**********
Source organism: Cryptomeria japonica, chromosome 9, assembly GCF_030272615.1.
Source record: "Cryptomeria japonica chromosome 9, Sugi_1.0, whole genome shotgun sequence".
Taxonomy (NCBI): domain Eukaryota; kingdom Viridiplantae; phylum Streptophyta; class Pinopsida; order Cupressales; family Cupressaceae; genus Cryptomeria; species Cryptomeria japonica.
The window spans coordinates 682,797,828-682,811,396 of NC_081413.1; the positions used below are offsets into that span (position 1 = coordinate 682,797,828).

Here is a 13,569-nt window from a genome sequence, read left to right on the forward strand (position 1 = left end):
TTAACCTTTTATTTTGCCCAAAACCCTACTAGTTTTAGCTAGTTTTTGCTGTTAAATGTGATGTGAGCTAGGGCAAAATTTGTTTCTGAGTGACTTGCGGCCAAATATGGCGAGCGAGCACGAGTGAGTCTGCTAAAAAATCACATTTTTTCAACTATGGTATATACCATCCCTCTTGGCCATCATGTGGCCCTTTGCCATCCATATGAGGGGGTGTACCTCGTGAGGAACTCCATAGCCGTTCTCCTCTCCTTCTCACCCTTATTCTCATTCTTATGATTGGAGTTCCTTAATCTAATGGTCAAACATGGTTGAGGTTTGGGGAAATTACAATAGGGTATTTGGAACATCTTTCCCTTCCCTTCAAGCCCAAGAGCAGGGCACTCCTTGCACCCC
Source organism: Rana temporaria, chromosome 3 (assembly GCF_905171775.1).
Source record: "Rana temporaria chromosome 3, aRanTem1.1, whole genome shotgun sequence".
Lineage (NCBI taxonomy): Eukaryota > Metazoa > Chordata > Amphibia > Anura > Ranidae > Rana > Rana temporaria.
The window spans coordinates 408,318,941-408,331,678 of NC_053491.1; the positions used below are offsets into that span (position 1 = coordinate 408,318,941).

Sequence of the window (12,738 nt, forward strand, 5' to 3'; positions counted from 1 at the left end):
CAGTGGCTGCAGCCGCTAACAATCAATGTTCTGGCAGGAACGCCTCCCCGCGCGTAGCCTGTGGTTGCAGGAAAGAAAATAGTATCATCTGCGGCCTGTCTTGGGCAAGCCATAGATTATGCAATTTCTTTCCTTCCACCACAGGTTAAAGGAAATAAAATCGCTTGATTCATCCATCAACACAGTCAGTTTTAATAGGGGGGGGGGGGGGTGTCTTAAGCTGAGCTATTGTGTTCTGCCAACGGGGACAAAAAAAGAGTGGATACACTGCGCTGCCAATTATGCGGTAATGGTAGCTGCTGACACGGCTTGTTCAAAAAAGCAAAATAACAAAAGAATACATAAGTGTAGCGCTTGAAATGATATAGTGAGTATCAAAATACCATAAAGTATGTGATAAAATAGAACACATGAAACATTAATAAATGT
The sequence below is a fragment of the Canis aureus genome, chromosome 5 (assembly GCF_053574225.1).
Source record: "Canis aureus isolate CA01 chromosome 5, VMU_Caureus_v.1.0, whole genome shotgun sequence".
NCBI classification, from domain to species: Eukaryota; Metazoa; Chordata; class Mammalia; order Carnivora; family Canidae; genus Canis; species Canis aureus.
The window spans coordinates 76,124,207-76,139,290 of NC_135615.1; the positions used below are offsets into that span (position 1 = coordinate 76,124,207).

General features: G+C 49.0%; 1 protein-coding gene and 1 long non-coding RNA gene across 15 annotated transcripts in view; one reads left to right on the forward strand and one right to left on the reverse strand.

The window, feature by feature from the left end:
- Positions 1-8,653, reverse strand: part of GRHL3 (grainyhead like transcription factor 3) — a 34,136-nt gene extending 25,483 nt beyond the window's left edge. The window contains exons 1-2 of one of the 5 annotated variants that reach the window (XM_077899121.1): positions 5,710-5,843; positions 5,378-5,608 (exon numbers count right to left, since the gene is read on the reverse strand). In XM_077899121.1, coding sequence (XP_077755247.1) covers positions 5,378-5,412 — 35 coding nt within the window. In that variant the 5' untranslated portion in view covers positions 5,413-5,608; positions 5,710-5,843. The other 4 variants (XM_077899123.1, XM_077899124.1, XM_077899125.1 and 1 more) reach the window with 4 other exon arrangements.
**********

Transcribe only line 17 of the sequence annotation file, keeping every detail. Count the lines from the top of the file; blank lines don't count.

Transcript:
General features: G+C 49.0%; 1 protein-coding gene and 1 long non-coding RNA gene across 15 annotated transcripts in view; one reads left to right on the forward strand and one right to left on the reverse strand.